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You are taking big risks if you use an unregistered preparer to:

  • prepare and lodge your tax returns and statements

  • provide you with tax advice

  • represent you in your dealings with the Australian Taxation Office (ATO).  

Tax practitioners include tax agents and BAS agents. They must be registered with us to provide tax agent services, BAS services or in some cases, tax (financial) advice services for a fee or other reward.

Check if your tax practitioner is operating legally

What are the risks?

Listed below are some risks that you face if you use an unregistered preparer to provide you with a tax agent service (which includes a BAS or tax (financial) advice service):

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The unregistered preparer may not be fit and proper or have the required qualifications or experience to provide you with a competent service that meets appropriate professional and ethical standards.

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If the unregistered preparer fails to lodge a tax return or statement on your behalf by the required due date or makes a false or misleading statement to the ATO (for example, by lodging an incorrect return or BAS), and this results in a tax shortfall amount, the ATO may impose administrative penalties on you. 

Under the ‘safe harbour’ provisions administered by the ATO, you will not be liable for penalties in certain circumstances, if you engage a registered tax practitioner. However you will not be entitled to any ‘safe harbour’ protection if you engage an unregistered preparer. For further information, refer to Safe harbour.

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The unregistered preparer may not have appropriate professional indemnity insurance cover to compensate you if you suffer loss due to an act, error or omission that results from a service they provide. 

 

Sharing your myGov account details puts your personal and financial affairs at risk!

The TPB is investigating several cases involving unregistered preparers posing as legitimate registered tax practitioners, who lodge tax returns on behalf of their clients. These unregistered preparers operate, often by accessing the myGov accounts of their clients and lodging their returns through myTax.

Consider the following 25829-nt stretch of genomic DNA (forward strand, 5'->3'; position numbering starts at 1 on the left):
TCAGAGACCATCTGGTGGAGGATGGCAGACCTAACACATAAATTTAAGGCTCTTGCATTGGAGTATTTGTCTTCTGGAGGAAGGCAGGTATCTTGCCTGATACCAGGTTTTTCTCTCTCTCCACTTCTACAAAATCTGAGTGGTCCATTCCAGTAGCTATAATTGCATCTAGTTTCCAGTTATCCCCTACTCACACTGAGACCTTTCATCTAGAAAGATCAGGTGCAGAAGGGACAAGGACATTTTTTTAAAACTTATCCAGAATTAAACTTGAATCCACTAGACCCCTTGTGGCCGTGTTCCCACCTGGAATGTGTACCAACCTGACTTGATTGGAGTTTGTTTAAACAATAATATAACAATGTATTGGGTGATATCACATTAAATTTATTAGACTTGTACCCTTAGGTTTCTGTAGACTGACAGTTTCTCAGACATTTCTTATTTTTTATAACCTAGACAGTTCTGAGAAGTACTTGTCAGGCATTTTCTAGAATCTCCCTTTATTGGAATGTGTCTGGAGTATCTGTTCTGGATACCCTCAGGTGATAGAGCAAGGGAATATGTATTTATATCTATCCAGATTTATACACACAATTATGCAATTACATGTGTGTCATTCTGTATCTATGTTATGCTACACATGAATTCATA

Please note that myTax should only be used by a taxpayer to lodge their own tax return, and is not an approved lodgement channel for registered tax practitioners. A registered tax practitioner also does not require access to their client’s myGov account to act on their behalf.

As such you should take care not to share your myGov password with anyone. Sharing your information (such as your myGov password) with an unregistered preparer puts your personal and financial affairs at risk.

Be protected by using registered tax practitioners

We protect consumers of tax agent services by registering and regulating tax practitioners, so they meet the appropriate standards of professional and ethical conduct.

Check the TPB Register or look for the Registered tax practitioner symbol to ensure your tax practitioner is registered.

Using a registered tax practitioner means they:

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have satisfied the TPB that they are fit and proper and have the required qualifications and experience, to provide you with tax agent services

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are required to comply with the Code of Professional Conduct (Code), which regulates the personal and professional conduct of registered tax practitioners. Amongst other obligations, the Code requires them to:

  • account to you for any money or other property they receive on your behalf and hold on trust. This includes tax refunds and other payments received from the ATO, and money you provide to them for a specific purpose (such as paying a tax liability)

  • ensure that they provide competent tax agent services to you

  • maintain knowledge and skills relevant to the tax agent services they provide

  • take reasonable care when ascertaining your affairs that are relevant to the service they provide, and when applying the tax laws to your circumstances

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have appropriate professional indemnity insurance cover to compensate you if you suffer loss due to any act, error or omission by the tax practitioner.

 

Case studies

The following cases are some examples of actions we have taken against unregistered preparers to protect the public:

Check if your tax practitioner is operating legally

Last modified: 22 July 2022